The UWIRE Forum


When will Millennials realize we’re inheriting massive US debt?
July 23, 2009, 10:11 pm
Filed under: Uncategorized
Michael Warren

Michael Warren

Because pop sociology dictates it, we Millennials must have some overarching concept that defines us all. We won’t be the jaded Gen-Xers or the self-absorbed Baby Boomers before us. What is it that binds all of us — born roughly between 1976 and 1996 — together? Some say it will be a sense of civic and political duty, a la the election of Barack Obama or the events of Sept. 11. I don’t put much stock into this generational mumbo-jumbo, and it will probably take a few more years before we discover that metaphysical adhesive that is so important to identify.

In the meantime, real trouble brews for Millennials in the way of a sinking and flailing economy. Massive government spending, irresponsible legislation and a toxic tax code are creating a monster of an economic problem that the generations currently in charge are graciously plopping into our laps. It’s important first to see what has happened in the last few years to get us into our current predicament.

A housing bubble, predicated on bad speculation, popped, crippling our financial sector. Bad government policy encouraged citizens to purchase homes they could not afford. Legislation like the Community Reinvestment Act of the Carter administration and President George W. Bush’s “ownership society” policies encouraged banks and lending houses to make bad loans to people who would never pay them back. Housing prices continued to skyrocket on the bad faith that people would continue building homes. We soon had more homes than homeowners, and those new homeowners were beginning to default on their loans. Prices dropped quickly, and there were lots of assets that couldn’t be sold.

Banks collapsed under the complex financial products intoxicated with the bad loans. People lost incredible amounts of money on their investments as banks scrambled to find cash.

As recession loomed, the federal government committed its worst act yet by choosing to “bail out” some large banks while letting others fail. The inconsistency, coupled with a bad investment environment, caused a virtual freeze on financial activity. Lenders didn’t know the rules of the game, since the government seemed to be making them up with each new bailout. Tax money, earmarked for buying up toxic assets, wasn’t spent that way. Corporations weren’t willing to invest in capital or capital development. Without investment, industry couldn’t grow, and so we sit in the poor economic climate with record unemployment rates.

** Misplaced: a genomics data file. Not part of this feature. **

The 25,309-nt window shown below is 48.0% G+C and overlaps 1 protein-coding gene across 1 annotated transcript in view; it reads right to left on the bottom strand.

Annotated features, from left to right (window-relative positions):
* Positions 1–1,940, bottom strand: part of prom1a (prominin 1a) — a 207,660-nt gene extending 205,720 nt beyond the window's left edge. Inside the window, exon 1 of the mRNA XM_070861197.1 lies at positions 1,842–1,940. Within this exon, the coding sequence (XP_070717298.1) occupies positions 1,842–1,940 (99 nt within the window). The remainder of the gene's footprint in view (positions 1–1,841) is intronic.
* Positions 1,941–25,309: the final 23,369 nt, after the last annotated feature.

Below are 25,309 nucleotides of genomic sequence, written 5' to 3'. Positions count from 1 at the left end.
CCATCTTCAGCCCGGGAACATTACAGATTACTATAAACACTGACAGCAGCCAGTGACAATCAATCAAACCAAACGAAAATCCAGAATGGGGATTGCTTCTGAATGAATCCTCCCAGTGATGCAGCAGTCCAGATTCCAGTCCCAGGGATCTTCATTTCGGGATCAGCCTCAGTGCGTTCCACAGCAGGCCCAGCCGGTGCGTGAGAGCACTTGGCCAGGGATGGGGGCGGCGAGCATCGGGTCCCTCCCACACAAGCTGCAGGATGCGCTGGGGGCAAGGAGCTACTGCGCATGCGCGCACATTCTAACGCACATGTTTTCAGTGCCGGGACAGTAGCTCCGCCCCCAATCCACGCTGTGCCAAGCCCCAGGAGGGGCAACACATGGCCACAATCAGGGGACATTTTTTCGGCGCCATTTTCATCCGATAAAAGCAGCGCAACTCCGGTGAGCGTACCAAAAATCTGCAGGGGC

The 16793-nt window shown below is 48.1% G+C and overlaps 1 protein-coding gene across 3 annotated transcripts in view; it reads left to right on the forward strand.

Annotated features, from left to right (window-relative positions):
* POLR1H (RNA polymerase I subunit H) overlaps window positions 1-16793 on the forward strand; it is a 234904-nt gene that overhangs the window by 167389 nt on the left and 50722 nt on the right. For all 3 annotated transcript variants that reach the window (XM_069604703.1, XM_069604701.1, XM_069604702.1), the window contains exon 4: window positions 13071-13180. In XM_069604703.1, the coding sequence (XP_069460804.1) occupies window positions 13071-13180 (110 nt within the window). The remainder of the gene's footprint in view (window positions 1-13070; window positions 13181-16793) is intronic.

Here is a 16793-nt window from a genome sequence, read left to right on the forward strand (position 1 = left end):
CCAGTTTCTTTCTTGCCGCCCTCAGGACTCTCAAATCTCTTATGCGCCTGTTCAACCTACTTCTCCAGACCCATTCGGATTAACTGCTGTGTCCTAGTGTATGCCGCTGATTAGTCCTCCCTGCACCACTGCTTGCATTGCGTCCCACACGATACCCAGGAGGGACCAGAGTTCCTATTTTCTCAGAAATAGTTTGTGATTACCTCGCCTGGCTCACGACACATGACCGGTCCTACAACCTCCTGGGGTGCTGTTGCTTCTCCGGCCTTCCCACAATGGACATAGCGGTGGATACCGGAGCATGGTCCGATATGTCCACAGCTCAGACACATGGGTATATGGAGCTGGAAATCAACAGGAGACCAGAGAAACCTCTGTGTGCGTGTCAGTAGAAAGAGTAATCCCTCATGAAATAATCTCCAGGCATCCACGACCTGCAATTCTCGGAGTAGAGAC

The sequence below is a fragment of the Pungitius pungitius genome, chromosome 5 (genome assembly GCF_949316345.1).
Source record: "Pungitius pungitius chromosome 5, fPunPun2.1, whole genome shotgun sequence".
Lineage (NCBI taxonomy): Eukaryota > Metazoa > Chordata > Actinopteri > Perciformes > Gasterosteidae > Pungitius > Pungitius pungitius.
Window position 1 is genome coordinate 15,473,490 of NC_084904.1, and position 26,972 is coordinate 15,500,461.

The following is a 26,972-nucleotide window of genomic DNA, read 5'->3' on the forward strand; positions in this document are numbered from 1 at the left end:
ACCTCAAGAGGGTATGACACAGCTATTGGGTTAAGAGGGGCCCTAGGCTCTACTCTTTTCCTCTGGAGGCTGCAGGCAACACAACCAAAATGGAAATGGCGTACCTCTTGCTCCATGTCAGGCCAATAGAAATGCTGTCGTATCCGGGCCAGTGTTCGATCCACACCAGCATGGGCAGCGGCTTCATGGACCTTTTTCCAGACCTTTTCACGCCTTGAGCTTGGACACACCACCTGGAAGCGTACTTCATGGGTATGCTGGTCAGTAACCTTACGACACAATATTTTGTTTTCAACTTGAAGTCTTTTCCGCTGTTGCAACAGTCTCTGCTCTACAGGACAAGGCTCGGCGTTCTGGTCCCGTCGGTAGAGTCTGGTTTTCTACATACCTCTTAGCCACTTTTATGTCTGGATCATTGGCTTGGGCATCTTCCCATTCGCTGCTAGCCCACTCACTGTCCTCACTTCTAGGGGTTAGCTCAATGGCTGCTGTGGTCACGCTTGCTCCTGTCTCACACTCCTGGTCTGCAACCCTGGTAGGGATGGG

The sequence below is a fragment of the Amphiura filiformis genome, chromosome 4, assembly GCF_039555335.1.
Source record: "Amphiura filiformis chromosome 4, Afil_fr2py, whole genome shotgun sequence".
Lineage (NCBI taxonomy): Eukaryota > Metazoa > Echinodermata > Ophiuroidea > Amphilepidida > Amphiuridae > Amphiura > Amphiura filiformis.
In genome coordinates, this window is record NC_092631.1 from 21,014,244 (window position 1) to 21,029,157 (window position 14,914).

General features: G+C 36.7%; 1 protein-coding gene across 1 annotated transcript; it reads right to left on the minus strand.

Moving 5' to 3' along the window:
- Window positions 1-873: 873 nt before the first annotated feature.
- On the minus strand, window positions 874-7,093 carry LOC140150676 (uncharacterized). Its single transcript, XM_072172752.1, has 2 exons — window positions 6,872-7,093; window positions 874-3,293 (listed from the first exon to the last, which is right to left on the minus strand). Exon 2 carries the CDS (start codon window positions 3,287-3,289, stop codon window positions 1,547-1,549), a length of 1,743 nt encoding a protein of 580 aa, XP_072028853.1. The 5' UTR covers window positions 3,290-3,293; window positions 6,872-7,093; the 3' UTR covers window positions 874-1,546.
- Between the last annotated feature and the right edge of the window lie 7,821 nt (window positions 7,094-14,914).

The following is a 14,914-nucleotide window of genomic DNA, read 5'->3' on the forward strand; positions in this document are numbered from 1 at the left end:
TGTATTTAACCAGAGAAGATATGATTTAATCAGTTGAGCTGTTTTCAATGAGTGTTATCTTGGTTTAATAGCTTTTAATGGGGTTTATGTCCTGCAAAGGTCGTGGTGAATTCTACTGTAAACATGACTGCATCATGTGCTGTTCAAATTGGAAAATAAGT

As we look at the current situation, we are five months out from the much-heralded “stimulus.” This increase in spending deepens the already abysmal federal budget deficit. The deficit means the government will have to either continue borrowing money from abroad, which increases the national debt, or they will need to raise tax revenue. Either way, taxpayers will end up paying more in the end.

As the economy worsens, fewer people are earning taxable income to pay for it all. The result is a big addition to what the next generation — the Millennials — will have to deal with.

The Millennials must realize we cannot live beyond our means. We can’t encourage our fellow citizens to buy what they cannot afford. We can’t legislate massive government spending increases that give taxpayers the bill. We can’t continue borrowing money with the intention of letting the next generation pay it back. It’s morally irresponsible and it goes against fiscal common sense.

With expensive health care and climate change bills on the cusp of becoming law, there are two courses of action. Do we restrict liberty to preserve our spending, or do we restrict our spending to preserve liberty?

If the Millennials believe government programs and a government-controlled economy are more important than individual freedom, we’ll see tax increases across the board in order to pay for it.

I’m hoping for a different response. If the Millennials really want to distinguish ourselves, we will reject the conventional wisdom that more government can create a better life for all Americans. We will look at the failed social engineering and its exorbitant costs and opt for more independence. We will ask for smaller, balanced budgets that can allow us lower taxes and more freedom and choice in our lives. We will see a bold set of political leaders stand up to the special interest groups that pressure to keep expanding our expensive government.

What will happen in the next several years? This partly depends on how events unfold, including the fate of government-run health care. That is, if the government enacts such a far-reaching program, the feds may be so entrenched in our lives that personal liberty may be thereafter a lost cause.

Still, if Millennials take stock in recent economic history, America may yet see the first generation in many to say “no” to fiscal irresponsibility and “yes” to prudence in business and government.

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